Here is what I don’t understand about Wodehouse: he often uses the same shtick, yet it’s always hilarious.  For instance, in this book, there is a community fundraiser, a kind of talent show where locals sing songs or recite poetry or whatever.  Wodehouse has used this same scenario in multiple other stories, yet this chapter was the funniest in the entire book; I tried to read the chapter out loud to Mom (she and I bond over our love for Wodehouse), and was laughing too hard to even finish reading it.  Truly, no one can describe a scene like this man can.  His ability to create the perfect simile is unparalleled.

Reading the Bertie and Jeeves books in order has been extremely fun.  Many of them I have read at various times and in random order, but reading them in their actual published order has enabled me to really enjoy the introduction and reintroduction of favorite characters, especially the many women Bertie finds himself engaged (and unengaged) to.

Highly recommend this Wodehouse; it’s a true classic.  5/5.

Crocodile on the Sandbank



by Elizabeth Peters

Published 1975

My new mystery series has begun!  The Amelia Peabody mysteries have been on my list for some time.  Set in the late 1800’s, the heroine is a 30-something spinster named (you guessed it) Amelia Peabody.  Having inherited a lot of money, Amelia decides to do what she’s always yearned to do – travel.  Her first destination?  Egypt!

Peters actually has a PhD in Egyptology, so her books are well-researched and interesting, with just the right amount of Egyptian history to keep the reader up to speed, but not enough to drag down the plot.  While I’m not always a fan of first-person writing (especially mysteries), I have to say that Amelia makes an entertaining and humorous narrator; I really like her character.

I could be wrong (because who wants to actually do research and find out if I’m right?) but I really get the impression from this book that Peters did not necessarily mean to start a series.  The end of this book has a nice epilogue that really wraps up the characters neatly.  Still, I can see how she couldn’t resist revisiting them for multiple  books, as Amelia and her friends make for very fun reading.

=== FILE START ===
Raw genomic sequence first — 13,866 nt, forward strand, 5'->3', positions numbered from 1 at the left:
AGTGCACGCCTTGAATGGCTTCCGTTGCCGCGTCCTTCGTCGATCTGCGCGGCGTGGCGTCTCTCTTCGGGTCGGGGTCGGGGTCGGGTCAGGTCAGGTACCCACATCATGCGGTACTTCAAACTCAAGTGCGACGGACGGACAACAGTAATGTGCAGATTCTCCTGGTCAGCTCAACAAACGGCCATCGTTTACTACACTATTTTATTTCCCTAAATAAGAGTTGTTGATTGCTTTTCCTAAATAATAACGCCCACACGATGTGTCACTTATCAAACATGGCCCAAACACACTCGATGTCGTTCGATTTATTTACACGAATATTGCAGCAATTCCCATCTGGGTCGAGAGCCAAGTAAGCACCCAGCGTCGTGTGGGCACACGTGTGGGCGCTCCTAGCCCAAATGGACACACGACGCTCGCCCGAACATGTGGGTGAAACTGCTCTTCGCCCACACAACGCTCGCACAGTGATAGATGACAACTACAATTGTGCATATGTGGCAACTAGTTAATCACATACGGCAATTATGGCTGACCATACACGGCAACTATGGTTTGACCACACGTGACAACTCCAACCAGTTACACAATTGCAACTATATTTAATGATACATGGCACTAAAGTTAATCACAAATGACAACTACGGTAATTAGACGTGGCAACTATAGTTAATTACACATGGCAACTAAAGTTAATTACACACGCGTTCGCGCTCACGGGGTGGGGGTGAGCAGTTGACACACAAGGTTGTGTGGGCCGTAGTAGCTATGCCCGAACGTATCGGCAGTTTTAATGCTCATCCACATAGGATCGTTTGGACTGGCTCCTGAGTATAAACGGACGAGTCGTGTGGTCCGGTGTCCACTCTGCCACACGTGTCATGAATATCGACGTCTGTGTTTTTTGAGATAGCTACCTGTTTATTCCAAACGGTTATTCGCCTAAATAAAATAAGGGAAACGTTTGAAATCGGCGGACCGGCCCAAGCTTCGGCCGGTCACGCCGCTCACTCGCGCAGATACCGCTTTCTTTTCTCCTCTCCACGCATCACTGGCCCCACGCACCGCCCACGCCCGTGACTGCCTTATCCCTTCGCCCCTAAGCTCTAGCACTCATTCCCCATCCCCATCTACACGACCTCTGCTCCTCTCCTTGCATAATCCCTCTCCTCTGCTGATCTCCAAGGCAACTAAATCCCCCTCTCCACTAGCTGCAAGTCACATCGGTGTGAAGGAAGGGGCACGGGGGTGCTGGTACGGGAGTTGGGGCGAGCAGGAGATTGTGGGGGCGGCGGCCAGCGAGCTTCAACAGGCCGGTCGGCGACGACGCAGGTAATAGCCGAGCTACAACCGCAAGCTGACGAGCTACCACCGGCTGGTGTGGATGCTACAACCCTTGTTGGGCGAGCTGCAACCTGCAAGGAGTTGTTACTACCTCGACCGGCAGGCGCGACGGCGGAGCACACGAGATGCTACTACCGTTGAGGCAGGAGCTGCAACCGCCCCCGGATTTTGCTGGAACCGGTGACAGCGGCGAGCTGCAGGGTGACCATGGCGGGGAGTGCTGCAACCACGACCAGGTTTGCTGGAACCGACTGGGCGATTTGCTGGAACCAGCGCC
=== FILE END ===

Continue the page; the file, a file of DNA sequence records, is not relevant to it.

Amelia is a rampant feminist, almost the point of being obnoxious, but because I liked her so well otherwise, I was able to tolerate her random outbursts (some, but not all, of which were justified) on the subject.

These are “cozy” mysteries – they aren’t the kind that are going to keep you up late at night, jumping at every bump in the dark, but they are suspenseful and this book definitely kept me turning pages.


Winona’s Pony Cart


by Maud Hart Lovelace

Published 1953

Those who have followed me for a while know that I fell in love with the Betsy-Tacy books when I read them this spring.  Happy, sweet tales about Betsy and her friends, these books are just a delight.  Lovelace wrote three other books that take place in Deep Valley, the town where Betsy and her family live throughout the majority of the series.  Like Carney’s House Partythis book fits into the Betsy timeline, even though Betsy isn’t the main character (although she does appear peripherally).

While I enjoyed this book, and Winona’s adventures, I wasn’t as big of a fan about this book as I was about the others.  I think the main reason was that I felt like Winona was a bit spoiled, and that her spoiledness (new word!) was confirmed by her parents’ actions throughout the story.  While, as always, Lovelace works in some very good lessons about acceptance and kindness, this wasn’t my favorite of her works.  Still, a solid 3/5, and if you’re reading the series (WHICH YOU SHOULD), I would definitely include this one.